During the kickoff, honored hero David Mendez spoke about getting treatment. He's an adult with a family of his own. He said he couldn't imagine children having to go through the process.
The past few days, I spent worrying and praying over a 6-year-old. It's a blur of monitoring a fever, a doctor's visit, different prescriptions, an emergency room visit and trying to match doctors' instructions with conflicting paperwork.
He'd been bravely putting up with it. Even when I explained about the need for an IV, he just nodded his head. But today, I saw him clutch his jaw in pain, and with tears in his eyes, he asked, "Why is this happening to me?"
I couldn't think of anything to say.
I know I'm fortunate in many ways. I'm able-bodied, so I can move around and help. We have a roof over our heads and beds to sleep in. There are nearby hospitals and pharmacies. We have a car to get to these places.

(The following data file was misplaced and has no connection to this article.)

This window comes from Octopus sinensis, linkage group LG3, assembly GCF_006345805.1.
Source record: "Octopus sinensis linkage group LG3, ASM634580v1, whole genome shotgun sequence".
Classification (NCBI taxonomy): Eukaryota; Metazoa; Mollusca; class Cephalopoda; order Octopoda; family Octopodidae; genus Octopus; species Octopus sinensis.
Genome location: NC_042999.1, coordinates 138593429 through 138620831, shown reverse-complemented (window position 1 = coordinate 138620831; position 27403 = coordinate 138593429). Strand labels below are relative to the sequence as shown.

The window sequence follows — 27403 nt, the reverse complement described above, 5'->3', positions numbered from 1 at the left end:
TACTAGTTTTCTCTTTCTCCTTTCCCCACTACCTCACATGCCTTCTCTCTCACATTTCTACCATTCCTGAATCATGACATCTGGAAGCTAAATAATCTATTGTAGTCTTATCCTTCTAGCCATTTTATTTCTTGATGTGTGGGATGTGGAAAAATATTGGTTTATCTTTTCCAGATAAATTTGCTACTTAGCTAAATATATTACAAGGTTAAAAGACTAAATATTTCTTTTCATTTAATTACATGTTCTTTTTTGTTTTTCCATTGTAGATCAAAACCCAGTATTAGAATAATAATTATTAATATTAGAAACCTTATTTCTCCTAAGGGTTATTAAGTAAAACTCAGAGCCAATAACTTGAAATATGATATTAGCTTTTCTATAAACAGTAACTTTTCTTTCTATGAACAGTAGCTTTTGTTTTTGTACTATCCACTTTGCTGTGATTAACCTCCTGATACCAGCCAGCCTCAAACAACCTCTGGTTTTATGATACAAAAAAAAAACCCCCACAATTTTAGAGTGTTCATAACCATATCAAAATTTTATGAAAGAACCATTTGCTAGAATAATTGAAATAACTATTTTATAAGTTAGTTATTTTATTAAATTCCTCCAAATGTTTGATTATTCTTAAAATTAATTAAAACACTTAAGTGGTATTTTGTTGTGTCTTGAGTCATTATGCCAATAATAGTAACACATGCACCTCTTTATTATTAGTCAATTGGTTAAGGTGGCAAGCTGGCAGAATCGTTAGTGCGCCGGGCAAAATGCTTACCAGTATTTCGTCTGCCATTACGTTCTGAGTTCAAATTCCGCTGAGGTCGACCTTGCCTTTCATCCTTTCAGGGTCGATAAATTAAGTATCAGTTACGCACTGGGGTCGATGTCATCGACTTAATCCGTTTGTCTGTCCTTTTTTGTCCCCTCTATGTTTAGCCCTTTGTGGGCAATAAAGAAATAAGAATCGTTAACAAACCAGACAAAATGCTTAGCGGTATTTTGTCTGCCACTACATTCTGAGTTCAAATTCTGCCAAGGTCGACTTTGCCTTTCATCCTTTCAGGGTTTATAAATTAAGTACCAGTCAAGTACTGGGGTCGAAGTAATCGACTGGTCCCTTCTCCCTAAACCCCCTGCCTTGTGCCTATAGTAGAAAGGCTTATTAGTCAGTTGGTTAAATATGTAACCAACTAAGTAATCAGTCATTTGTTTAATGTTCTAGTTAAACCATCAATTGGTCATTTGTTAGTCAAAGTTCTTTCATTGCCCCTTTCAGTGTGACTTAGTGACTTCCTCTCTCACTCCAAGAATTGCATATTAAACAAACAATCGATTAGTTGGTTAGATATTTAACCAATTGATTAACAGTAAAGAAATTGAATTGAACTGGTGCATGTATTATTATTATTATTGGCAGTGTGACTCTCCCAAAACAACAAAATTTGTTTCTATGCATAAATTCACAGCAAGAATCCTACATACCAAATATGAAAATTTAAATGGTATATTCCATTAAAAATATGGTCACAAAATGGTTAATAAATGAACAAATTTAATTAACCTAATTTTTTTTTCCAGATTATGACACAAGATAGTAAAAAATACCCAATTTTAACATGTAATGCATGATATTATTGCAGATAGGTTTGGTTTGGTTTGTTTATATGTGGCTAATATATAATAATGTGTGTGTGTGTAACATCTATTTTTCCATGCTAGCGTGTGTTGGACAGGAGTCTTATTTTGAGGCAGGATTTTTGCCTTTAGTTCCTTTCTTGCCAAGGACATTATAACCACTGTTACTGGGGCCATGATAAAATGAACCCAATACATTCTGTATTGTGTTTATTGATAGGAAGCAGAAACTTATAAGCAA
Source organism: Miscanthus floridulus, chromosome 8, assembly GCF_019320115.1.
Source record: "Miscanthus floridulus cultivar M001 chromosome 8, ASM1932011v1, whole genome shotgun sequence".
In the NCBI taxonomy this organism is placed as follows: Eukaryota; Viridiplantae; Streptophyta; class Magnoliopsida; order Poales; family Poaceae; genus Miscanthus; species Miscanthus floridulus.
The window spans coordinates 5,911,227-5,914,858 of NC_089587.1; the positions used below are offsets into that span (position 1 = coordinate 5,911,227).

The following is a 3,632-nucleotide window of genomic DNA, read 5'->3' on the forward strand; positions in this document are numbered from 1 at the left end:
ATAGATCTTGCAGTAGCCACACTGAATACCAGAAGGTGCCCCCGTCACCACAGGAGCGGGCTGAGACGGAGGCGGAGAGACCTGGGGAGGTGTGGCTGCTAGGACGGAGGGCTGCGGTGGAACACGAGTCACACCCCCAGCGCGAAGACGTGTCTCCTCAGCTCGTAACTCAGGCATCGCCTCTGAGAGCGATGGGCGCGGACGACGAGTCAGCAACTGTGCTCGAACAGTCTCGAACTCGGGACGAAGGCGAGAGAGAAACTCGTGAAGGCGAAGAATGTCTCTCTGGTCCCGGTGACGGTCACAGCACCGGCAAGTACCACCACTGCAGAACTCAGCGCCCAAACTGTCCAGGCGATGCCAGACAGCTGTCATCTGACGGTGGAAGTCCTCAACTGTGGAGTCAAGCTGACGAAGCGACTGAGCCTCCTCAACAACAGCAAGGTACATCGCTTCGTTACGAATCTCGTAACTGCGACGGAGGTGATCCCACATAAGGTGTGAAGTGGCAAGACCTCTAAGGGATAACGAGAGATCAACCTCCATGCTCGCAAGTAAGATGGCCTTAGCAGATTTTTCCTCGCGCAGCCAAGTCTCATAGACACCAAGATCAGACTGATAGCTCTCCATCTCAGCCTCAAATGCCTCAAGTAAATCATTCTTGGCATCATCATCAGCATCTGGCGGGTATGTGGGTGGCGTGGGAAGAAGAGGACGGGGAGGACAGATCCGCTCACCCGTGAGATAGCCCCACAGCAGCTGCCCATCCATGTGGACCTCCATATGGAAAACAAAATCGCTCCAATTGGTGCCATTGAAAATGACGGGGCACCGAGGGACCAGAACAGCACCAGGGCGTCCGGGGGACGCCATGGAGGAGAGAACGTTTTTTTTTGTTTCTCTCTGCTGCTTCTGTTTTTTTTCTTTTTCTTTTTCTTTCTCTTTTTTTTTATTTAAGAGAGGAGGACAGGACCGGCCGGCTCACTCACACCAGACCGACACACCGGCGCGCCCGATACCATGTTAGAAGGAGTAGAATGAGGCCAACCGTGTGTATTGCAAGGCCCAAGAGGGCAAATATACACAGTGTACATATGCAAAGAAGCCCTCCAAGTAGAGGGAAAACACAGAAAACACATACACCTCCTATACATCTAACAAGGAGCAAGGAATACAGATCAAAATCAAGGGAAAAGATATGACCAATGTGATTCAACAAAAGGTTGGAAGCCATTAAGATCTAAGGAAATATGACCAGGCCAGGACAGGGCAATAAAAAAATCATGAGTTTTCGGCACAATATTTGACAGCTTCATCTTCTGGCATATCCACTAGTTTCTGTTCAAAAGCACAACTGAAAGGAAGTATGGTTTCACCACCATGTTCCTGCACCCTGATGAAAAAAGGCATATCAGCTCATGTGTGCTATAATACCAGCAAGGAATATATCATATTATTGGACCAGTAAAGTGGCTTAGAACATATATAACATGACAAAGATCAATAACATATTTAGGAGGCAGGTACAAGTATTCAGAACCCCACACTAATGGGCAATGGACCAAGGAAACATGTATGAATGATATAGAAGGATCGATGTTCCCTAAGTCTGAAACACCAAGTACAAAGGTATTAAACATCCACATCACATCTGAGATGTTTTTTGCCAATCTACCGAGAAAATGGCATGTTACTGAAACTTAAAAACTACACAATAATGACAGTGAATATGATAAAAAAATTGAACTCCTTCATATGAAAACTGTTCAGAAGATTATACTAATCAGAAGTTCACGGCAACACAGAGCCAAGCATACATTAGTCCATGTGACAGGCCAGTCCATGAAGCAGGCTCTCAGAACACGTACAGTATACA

But, at that moment, none of that seemed to help. He was in pain and he felt like it wouldn't stop.
The good news is he's happily reading right now. He's on the mend and the bad reactions to his medication have stopped. Unfortunately, as you know, there's not a simple pill for everything. Yet.
Let's work on changing that. Please donate and help me raise funds for the Leukemia & Lymphoma Society.
I barely stood a few nights of worry and feelings of helplessness. I can't imagine what cancer patients and their families go through for weeks, months, and years.
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Former high school water girl (really) finally running.